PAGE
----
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Lightning at sea: Myth and Reality

'Lightning - unavoidable if you are already at sea'    .

Lightning strikes, like collisions with whales or floating containers, cannot be planned against if you are already at sea, and thunderstorms are among the most violent forces of nature. Here Des Ryan separates fact from fiction.

At sea, it is possible to encounter squall line thunderstorms that have developed over land. Thunderstorms that form at sea occur most often in the early morning around dawn. However, tropical thunderstorms can occur at any time, often daily because of intense heating over land and an unlimited supply of moist tropical air from the ocean.

Thunder is the result of a lightning bolt. Lightning is a large current for a short period of time (milliseconds). This is a danger on an unprotected boat. Lightning can vaporize antennas, destroy electrical power, navigation systems, blow a hole in the hull or start a fire.

The theory of what happens when a sailing boat with lightning protection receives a strike - the conductor guides the lightning through a preferred path to the keel -  .. .  
Cruising friends who have experienced a lightning strike aboard their boat have agreed on one thing - the strike was so severe that no normal lightning protection would have worked, as the electricity was so powerful that it jumped through the air to reach metal objects, sometimes as far as 20 cm.

However, this is anecdotal evidence, and who knows how much worse the strike would have been had these boats not had lightning protection. To equip your boat with lightning protection, the following system needs to be installed: A sharp pointed rod (lightning rod) at the top of the highest point of the boat has to be connected with a good conductor of electricity. On sailboats, the mast can be used if it is made of metal. From the rod or mast, run a heavy copper wire (8AWG) to a metal keel. This wire should be run straight, without sharp bends. All connections need to be mechanically strong. The metal keel plate needs to be through-hull bolted and in good electrical contact with the water.

The theory is that the properly grounded mast (lightning rod) will provide a cone of protection. The point of the rod should extend at least 6 inches above everything it is to protect. The cone then makes roughly a 60-degree angle with the vertical, and the circle of protection at waterline has a radius of 1.5 to 2 times the height of the lightning rod. If all of the boat is within this cone, you are protected at least 99 percent of the possible strike. Within 45 degrees, the protection is 99.9 percent.

However, if you are caught in a thunderstorm, have everyone stay in the center of the boat. If you have a hand-held VHF or GPS, put it in a microwave if you have one. If not, separate it by a wide distance from anything metallic. Don’t let anyone go into the water. Stop fishing. Do not touch or go near anything metallic.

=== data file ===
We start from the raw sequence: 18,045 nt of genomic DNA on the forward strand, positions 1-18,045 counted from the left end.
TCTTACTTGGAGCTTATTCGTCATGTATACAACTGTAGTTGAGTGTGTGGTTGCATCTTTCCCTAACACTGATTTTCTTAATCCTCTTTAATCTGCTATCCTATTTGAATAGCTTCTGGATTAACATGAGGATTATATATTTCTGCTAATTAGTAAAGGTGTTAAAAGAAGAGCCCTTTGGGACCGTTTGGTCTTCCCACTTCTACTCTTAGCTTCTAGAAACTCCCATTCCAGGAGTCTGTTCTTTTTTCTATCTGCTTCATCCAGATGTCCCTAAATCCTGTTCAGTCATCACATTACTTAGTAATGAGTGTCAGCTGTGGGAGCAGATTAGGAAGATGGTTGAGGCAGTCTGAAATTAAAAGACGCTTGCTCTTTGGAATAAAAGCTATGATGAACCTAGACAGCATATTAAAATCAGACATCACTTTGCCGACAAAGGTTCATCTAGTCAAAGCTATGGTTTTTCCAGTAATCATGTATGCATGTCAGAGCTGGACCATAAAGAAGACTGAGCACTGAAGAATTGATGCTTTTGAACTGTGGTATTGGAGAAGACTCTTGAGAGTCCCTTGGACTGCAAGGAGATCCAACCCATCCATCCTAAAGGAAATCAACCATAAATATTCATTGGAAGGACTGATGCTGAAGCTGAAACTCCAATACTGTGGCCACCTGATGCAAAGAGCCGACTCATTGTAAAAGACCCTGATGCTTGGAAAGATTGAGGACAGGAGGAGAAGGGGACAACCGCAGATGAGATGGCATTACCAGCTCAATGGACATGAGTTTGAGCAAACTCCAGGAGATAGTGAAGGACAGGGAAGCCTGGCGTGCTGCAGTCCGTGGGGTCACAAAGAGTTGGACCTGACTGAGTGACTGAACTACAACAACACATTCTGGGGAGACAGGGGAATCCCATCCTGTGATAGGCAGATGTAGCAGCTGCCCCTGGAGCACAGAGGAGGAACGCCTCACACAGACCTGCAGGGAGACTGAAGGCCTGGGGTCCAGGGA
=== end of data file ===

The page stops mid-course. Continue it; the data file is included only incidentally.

Here are some of the common myths attached to lightning:

Myth 1: Lightning does not strike the same spot twice:

It is a myth that lightning does not strike the same spot twice. In a typical lightning flash, several strokes may hit the same spot in rapid succession. This is proven by the fact that tall structures are sometimes hit many times a year.

Myth 2: There is no danger of being hit by lightning if it is not raining:
It is a myth that if it is not raining there is no danger of being struck by lightning. Lightning bolts can and often do strike as much as ten miles outside of the rain area of the main storm. Recent research on lightning deaths finds that most fatalities occur in the period when the storm appears to be ending.

During the height of most thunderstorms, sailors are below anyway, seeking protection from the rain. For the ten or more minute period after the rain ends, and even after the sun comes out, lightning is still a threat. Lightning can be a threat as the storm approaches as well. The storm may be a good distance away and may have blue sky overhead. A lightning strike would still be possible.

Myth 3: If you touch a lightning victim, you’ll be electrocuted:
The truth is that the human body does not store electricity. Therefore, it is safe to touch a lightning victim and give them first aid.

Myth 4: If you are on shore and lightning is about to strike, lie flat on the ground:
The best thing to do in that scenario is to crouch down, ie, put your feet together, squat low, and tuck your head. Lightning induces electric currents along the top of the ground that can spread out and be deadly over 100 feet away. While lying flat does get you low, your chances of getting hit by ground currents are increased. You want to be as low as possible but also touch as little ground area as possible. Obviously, getting inside to proper shelter would be even
better.

For a worthwhile technical description of the interaction between lightning and sailing boats by the University of Adelaide, click here.


by Des Ryan

  

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12:08 AM Mon 22 Oct 2012GMT


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